One of my favourite subjects is the City during the blue hour where electric lights balance with the sky, giving beautiful “night” time pictures with colour still in the sky and with detail in the buildings. Shoot too early, and you get daytime pictures with a tiny bit of colours in windows. Shoot too late, and you either lack detail in non-lit areas or get the lights completely blown out. But get the timing right, and you’ve got Mother Nature’s version of HDR, vastly surpassing the ones produced by Photoshop and its ilk. At least in my humble opinion.
There’s a brilliant view from Greenwich Park towards London, but during the summer the park closes before it’s dark, and during winter I normally work in the blue hour. So with the Christmas break giving an opportunity to be out and about, I headed to Greenwich for a shot of Canary Wharf on Christmas evening. The light was fine, and during the shooting I swung the camera around and tried a panorama of London, mostly just for the fun of it. At home in front of the computer, I could see that the image was almost there. The composition was a bit off, and a few things could be improved, but I very much liked what I saw.
So yesterday I went back to make a panorama. One of the things that had annoyed me with my first test panorama was that it was very slim and long, so I turned the camera 90 degrees into “portrait” orientation. The result is still slim and long, but at least it’s 50% taller than it would otherwise have been.
With the camera on tripod and levelled, I started to shoot just after sunset, and did panned series after panned series of pictures until it was completely dark. Arbitrarily I had the brightest view in the first frame and worked my way away from the sun towards the dark edge. It didn’t make much difference for the first few series where I could shoot the 12-15 images in a minute. Towards the end when I was working with 30 second exposures, a series took 10 minutes, so the sky darkened quite a bit during the series, and I wonder if it would have been smarter to start with the dark frame and work towards the light, to get less exposure difference. Guess that’s one to experiment with at some point.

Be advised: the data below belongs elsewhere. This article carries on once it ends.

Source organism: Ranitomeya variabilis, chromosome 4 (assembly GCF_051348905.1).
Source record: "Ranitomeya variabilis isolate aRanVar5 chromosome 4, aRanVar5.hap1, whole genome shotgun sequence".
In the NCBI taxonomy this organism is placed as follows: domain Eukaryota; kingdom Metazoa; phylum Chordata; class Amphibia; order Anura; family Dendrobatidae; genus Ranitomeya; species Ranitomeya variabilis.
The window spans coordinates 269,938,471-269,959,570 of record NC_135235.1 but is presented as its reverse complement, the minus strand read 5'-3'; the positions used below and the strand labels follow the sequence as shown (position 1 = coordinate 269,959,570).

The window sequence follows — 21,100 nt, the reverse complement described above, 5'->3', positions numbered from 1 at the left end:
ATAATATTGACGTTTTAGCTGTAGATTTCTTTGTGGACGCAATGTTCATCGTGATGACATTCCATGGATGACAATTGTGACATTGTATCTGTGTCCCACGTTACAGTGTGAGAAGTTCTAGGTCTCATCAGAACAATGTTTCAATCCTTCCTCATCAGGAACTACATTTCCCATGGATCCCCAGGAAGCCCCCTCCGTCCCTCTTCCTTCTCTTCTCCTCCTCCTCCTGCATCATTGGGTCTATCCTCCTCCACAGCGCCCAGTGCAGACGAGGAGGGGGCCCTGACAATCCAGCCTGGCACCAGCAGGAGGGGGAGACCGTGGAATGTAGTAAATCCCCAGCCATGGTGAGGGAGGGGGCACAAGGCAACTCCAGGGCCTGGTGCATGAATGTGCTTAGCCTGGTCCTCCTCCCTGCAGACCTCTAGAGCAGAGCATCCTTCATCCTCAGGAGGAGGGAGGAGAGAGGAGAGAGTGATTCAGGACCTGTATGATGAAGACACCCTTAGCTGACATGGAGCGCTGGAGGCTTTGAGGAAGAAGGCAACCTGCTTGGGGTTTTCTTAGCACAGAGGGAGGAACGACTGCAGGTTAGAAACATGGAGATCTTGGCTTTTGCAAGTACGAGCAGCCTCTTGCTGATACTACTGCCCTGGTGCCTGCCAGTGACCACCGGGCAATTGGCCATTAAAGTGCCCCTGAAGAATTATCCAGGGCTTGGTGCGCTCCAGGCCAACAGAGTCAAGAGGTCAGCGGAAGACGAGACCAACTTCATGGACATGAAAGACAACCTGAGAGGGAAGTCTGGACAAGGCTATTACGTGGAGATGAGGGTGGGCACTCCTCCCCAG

Despite levelling as good as I could, the camera was tilting 0.7 degrees. It doesn’t sound like much, but it meant the final image was wonky, and I had to rotate it and trim off 5% of the height. I was expecting my levelling to not be completely perfect (note to self: insert sarky comment from my friend Mark who has witnessed my obsession with getting the tripod level) so shot with a shorter than necessary focal length, to have some pixels for cropping, and was glad that I did so.
I set the exposure manually so all shots in a series would be exposed equally (ignoring the change in ambient light), and exposed for the brightest part. Although it looks on the image as if there’s a lot of difference between the two sides of the panorama, it only measured 1/3 or 2/3 of a stop at the time. So the visual difference must be partly due to the darkening of the skies during the 10 minute pan.
Photoshop has a very neat automated panorama composition function. Give it a set of pictures and let it just get on with it, and after a few minutes it will have blended the pictures seamlessly and also smoothened any differences in exposure. I used the last fact to my benefit by selecting different white balances for the various shots, and as long as it’s a gradual change, Photoshop had no problems with it. The left side of the pano is 6000K (daylight) and the right side is 3700K (flourescent).The panorama is made up of 13 images, each 145 mm focal lenght, shot 50 minutes after sunset at 30 seconds exposure f/18 iso 500. The combined size of the image is around 26,000 pixels x 4,000 pixels, or just over 100 megapixel. The overall angle of view is 73 degrees. Printed at a normal resolution of 240 ppi, it would be 16″x110″ or 40x275cm. I wonder where I can find a mount and frame at that size – not to mention the wall space!
On the far left is the Shard, 6.6 km away, then comes St Paul’s Cathedral just over 8 km away, the towers of The City 7 km away, loads of different things, Canary Wharf only 3 km away and finally the O2 again about 3 km in the distance. The green line that cuts across the image, that’s the laser designating the Greenwich meridian. It is visible up to 60 miles (100 km) away from Greenwich.
I think I’m hooked and want to explore this genre of photography in more detail! In fact, I’m already making arrangements with my friend Steve to get up early over the weekend and try for the sunrise from Alexandra Palace on the opposite side of town.